Analysis of available evidence was given priority in formulating recommendations. When reliable research was not available, expert opinions from obstetrician-gynecologists were used. See also the "Rating Scheme for the Strength of Recommendations" field regarding Grade C recommendations.

Rating Scheme for the Strength of the Recommendations

Based on the highest level of evidence found in the data, recommendations are provided and graded according to the following categories:

Level A - Recommendations are based on good and consistent scientific evidence.

Level B - Recommendations are based on limited or inconsistent scientific evidence.

Level C - Recommendations are based primarily on consensus and expert opinion.

Cost Analysis

A formal cost analysis was not performed and published cost analyses were not reviewed.

Method of Guideline Validation
Internal Peer Review
Description of Method of Guideline Validation

Practice Bulletins are validated by two internal clinical review panels composed of practicing obstetrician-gynecologists generalists and sub-specialists. The final guidelines are also reviewed and approved by the American College of Obstetricians and Gynecologists (ACOG) Executive Board.

Recommendations

Major Recommendations

The grades of evidence (I-III) and levels of recommendations (A-C) are defined at the end of the "Major Recommendations" field.

The following recommendations and conclusions are based on good and consistent scientific evidence (Level A):

  • An increase in exercise combined with dietary change has consistently been shown to reduce diabetes risk comparable to or better than medication.
  • Improving insulin sensitivity with insulin-sensitizing agents is associated with a decrease in circulating androgen levels, improved ovulation rate, and improved glucose tolerance.
  • The recommended first-line treatment for ovulation induction remains the antiestrogen clomiphene citrate.
  • The addition of eflornithine to laser treatment is superior in the treatment of hirsutism than laser alone.

The following recommendations and conclusions are based on limited and inconsistent scientific evidence (Level B):

  • Women with a diagnosis of polycystic ovary syndrome (PCOS) should be screened for type 2 diabetes and impaired glucose tolerance with a fasting glucose level followed by a 2-hour glucose level after a 75-g glucose load.
  • Women with PCOS should be screened for cardiovascular risk by determination of body mass index (BMI), fasting lipid and lipoprotein levels, and metabolic syndrome risk factors.
  • Reduction in body weight has been associated with improved pregnancy rates and decreased hirsutism, as well as improvements in glucose tolerance and lipid levels.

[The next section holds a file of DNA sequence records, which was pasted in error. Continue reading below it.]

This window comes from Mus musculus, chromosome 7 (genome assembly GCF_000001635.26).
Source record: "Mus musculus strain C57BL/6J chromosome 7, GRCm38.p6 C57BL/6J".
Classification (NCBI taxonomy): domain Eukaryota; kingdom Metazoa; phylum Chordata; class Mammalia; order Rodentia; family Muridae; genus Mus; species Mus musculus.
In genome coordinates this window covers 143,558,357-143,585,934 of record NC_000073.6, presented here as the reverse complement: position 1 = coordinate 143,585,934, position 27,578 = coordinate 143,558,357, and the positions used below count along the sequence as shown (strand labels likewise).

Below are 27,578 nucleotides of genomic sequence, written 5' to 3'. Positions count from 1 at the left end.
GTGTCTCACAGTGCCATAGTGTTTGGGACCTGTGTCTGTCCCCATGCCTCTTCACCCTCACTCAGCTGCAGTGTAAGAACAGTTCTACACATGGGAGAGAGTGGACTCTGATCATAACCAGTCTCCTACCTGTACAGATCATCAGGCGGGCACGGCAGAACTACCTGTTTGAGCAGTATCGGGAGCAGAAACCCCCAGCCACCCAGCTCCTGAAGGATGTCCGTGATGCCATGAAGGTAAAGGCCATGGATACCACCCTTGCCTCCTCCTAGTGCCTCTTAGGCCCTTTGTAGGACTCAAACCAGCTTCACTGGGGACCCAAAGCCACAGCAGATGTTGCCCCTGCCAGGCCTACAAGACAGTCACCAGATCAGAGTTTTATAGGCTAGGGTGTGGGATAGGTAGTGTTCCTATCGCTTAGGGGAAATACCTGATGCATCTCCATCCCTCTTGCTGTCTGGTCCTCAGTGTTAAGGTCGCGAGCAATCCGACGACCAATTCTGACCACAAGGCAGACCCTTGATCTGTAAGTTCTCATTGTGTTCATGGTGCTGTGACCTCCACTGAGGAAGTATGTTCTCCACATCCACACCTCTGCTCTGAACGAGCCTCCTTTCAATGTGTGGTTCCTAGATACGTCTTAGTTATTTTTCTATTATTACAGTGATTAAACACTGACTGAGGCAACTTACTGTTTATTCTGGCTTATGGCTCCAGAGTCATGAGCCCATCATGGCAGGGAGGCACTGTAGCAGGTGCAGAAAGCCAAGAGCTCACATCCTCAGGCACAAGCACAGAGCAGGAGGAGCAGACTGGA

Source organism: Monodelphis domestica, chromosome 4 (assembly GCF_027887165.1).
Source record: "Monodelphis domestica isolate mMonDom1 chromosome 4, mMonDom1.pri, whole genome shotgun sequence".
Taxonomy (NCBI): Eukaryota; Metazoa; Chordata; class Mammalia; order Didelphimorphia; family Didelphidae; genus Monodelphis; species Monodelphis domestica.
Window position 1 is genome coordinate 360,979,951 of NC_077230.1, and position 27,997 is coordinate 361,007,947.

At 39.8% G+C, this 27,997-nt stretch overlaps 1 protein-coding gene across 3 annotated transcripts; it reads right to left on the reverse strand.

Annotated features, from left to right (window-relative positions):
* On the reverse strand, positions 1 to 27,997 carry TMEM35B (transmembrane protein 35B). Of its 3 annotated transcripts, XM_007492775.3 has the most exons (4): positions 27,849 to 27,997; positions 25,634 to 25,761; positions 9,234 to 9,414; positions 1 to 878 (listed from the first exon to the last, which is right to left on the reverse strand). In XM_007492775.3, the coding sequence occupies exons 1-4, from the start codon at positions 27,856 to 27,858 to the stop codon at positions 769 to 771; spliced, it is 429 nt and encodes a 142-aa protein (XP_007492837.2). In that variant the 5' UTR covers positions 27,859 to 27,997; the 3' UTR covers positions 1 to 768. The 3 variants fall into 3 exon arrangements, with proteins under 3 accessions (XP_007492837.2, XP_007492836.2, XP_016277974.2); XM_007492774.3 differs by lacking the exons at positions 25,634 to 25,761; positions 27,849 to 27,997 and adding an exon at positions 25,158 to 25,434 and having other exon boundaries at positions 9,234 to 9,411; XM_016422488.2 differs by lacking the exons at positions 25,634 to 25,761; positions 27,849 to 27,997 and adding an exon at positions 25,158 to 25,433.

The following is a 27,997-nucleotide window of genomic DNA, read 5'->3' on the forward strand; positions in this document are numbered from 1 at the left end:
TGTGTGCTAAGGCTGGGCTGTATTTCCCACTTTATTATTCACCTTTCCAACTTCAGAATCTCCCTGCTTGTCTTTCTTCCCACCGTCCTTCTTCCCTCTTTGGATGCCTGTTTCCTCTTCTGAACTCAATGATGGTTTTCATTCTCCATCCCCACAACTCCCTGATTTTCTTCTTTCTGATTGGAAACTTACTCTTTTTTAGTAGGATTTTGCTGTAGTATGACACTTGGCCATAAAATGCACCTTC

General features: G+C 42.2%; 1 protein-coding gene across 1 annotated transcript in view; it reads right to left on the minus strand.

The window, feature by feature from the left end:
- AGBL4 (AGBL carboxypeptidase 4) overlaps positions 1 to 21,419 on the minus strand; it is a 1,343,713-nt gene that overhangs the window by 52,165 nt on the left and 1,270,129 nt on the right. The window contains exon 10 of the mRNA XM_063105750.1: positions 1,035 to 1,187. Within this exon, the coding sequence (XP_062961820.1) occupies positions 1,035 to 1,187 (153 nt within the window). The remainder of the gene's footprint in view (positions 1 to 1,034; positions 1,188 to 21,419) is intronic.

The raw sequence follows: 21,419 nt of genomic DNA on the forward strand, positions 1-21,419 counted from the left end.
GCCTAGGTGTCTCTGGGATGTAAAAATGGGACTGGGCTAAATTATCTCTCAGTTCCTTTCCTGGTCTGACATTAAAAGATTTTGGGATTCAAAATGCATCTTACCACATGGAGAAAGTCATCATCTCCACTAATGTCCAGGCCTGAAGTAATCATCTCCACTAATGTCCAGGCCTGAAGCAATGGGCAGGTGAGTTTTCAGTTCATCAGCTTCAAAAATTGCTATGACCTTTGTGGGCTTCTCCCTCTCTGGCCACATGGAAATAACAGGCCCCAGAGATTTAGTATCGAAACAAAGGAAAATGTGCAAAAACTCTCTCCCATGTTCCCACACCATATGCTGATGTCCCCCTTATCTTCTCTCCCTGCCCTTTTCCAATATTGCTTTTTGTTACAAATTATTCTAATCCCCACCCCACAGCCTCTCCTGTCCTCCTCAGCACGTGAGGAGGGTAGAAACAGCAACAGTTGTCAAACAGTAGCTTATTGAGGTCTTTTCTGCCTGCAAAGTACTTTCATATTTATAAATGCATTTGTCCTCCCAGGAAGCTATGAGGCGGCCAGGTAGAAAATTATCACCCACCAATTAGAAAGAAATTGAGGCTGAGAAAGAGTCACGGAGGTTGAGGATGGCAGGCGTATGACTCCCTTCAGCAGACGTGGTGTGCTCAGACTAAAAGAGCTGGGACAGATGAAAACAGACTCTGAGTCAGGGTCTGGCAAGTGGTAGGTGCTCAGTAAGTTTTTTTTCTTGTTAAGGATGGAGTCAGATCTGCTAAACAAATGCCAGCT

• There may be an increase in pregnancy rates by adding clomiphene to metformin, particularly in obese women with PCOS.
  • If clomiphene citrate use fails to result in pregnancy, the recommended second-line intervention is either exogenous gonadotropins or laparoscopic ovarian surgery.

The following recommendations and conclusions are based primarily on consensus and expert opinion (Level C):

  • Combination low-dose hormonal contraceptives are most frequently used for long-term management and are recommended as the primary treatment of menstrual disorders.
  • Women in groups at higher risk for nonclassical congenital adrenal hyperplasia and a suspected diagnosis of PCOS should be screened to assess the 17- hydroxyprogesterone value.
  • A low-dose regimen is recommended when using gonadotropins in women with PCOS.
  • There is no clear primary treatment for hirsutism in PCOS.

Definitions:

Grades of Evidence

I Evidence obtained from at least one properly designed randomized controlled trial.

II-1 Evidence obtained from well-designed controlled trials without randomization.

II-2 Evidence obtained from well-designed cohort or case-control analytic studies, preferably from more than one center or research group.

II-3 Evidence obtained from multiple time series with or without the intervention. Dramatic results in uncontrolled experiments also could be regarded as this type of evidence.

III Opinions of respected authorities, based on clinical experience, descriptive studies, or reports of expert committees

Levels of Recommendations

Level A - Recommendations are based on good and consistent scientific evidence.

Level B - Recommendations are based on limited or inconsistent scientific evidence.

Level C - Recommendations are based primarily on consensus and expert opinion.

Clinical Algorithm(s)

None provided

Evidence Supporting the Recommendations

Type of Evidence Supporting the Recommendations

The type of supporting evidence is identified and graded for each recommendation (see the "Major Recommendations" field).

Benefits/Harms of Implementing the Guideline Recommendations

Potential Benefits

Appropriate diagnosis, treatment and management of polycystic ovary syndrome

Potential Harms

Side Effects of Medication

  • Progestins. Progestin-only oral contraceptives are associated with high incidence of breakthrough bleeding.
  • Oral contraceptives. May be associated with a significant elevation in circulating triglycerides as well as in high-density lipoprotein (HDL) levels.
  • Clomiphene citrate. Use of clomiphene citrate can result in ovarian hyperstimulation syndrome. There is a 10% increased risk of twin gestations with the use of clomiphene citrate and a significantly greater risk with the use of exogenous gonadotropins.